Let’s talk about
sudo command, which is used to give your action a superuser authority. From your terminal, type this command:
$ cd / && ls -ld opt drwxr-xr-x 1 root root 4096 May 10 15:14 opt
Can you see the “root root” name where our username used to be? This means that the directory is owned by the root user — or superuser, they are the same — and can only be operated using superuser authority, or
sudo. Type this command in your terminal
$ mkdir opt/my_directory mkdir: cannot create directory ‘opt/my_directory’: Permission denied
You can’t create any directory inside opt directory because that directory is owned by root, and a normal user can’t do anything with it. The
sudo command will elevate your user status, and for the duration of the command you give to the terminal, your current user will be “root” itself. Don’t forget to enter your password, the one you used for login.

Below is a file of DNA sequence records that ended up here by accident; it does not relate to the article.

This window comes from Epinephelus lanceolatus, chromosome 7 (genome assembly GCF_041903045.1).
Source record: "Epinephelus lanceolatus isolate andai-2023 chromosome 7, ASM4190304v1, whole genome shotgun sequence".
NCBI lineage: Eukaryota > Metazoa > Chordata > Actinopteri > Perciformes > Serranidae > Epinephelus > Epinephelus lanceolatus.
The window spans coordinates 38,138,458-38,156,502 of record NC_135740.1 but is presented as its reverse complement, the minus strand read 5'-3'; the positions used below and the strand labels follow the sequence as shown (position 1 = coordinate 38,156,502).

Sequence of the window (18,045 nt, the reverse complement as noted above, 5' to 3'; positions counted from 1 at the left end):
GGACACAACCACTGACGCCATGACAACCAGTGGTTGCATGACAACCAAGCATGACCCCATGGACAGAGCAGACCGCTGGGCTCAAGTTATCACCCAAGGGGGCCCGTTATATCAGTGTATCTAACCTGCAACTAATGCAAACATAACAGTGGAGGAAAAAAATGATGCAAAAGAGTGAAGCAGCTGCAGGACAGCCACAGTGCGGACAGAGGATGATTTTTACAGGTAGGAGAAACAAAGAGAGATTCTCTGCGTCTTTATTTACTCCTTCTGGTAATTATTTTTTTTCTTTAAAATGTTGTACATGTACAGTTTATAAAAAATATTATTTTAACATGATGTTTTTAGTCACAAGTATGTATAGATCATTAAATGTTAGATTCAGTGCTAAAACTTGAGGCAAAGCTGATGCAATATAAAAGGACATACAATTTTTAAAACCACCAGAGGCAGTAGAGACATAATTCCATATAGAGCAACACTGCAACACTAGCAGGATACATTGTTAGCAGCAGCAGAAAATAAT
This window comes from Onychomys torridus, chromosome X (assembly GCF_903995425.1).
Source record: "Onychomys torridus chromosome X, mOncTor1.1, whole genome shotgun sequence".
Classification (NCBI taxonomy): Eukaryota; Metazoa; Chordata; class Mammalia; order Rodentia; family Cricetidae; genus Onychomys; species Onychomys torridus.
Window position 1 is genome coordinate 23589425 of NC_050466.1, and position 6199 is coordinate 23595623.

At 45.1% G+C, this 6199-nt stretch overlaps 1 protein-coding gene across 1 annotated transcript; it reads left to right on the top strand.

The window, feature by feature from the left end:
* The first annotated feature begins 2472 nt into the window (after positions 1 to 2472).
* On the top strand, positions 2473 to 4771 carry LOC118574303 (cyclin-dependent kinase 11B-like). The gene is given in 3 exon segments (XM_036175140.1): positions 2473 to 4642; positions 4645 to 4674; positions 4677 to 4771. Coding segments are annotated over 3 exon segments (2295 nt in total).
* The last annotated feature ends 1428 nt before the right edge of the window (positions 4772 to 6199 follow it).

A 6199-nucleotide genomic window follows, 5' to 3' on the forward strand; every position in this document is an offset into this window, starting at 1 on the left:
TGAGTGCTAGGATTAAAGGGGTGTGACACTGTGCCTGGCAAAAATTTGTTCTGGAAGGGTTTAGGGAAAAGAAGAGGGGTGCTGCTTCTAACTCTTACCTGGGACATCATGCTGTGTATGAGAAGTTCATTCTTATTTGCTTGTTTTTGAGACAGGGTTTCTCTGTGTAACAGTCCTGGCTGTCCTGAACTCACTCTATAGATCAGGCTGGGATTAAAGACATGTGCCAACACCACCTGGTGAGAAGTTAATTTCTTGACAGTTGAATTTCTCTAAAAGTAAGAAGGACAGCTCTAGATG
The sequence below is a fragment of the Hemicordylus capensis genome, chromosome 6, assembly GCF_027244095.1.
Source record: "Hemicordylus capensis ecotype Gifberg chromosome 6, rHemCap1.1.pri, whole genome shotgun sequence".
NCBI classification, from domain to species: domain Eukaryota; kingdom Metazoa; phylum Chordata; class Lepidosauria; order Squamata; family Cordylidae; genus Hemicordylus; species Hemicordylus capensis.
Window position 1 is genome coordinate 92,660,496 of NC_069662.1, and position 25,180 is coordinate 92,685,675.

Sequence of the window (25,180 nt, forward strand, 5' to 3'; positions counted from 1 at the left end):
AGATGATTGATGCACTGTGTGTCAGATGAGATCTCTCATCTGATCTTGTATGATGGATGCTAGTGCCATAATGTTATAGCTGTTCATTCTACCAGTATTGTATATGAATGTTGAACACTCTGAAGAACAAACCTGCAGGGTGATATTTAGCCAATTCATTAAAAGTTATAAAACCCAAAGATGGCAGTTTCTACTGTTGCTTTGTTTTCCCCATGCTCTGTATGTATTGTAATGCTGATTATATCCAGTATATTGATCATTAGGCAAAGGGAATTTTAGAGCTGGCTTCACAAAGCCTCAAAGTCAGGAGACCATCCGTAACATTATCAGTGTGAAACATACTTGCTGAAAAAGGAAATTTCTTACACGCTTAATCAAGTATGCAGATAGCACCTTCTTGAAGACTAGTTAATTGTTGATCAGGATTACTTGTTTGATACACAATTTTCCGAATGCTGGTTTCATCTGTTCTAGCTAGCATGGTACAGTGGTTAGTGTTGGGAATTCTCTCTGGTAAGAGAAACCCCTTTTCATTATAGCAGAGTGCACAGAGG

$ sudo mkdir opt/my_directory [sudo] password for ubuntu: $ ls -la opt drwxr-xr-x 1 root root 4096 Aug 5 19:11 . drwxr-xr-x 1 root root 4096 Aug 4 01:13 .. drwxr-xr-x 1 root root 4096 Aug 5 19:11 my_directory
As you can see, the my_directory is owned by root and not nathan (or your username). The
sudo command and “root” superuser was invented to prevent any important commands from being processed without permission.
For example, we’ve learned about
rm -rf from the previous chapter. If you went into the root directory in
cd / and then type
sudo rm -rf /*, it will remove all important filesystems, doing a critical damage to your computer’s system to the point where you need to reinstall your OS and format the computer harddisk. I haven’t tried it, and you shouldn’t either!
$ sudo rm -rf /* #Never do this!!!!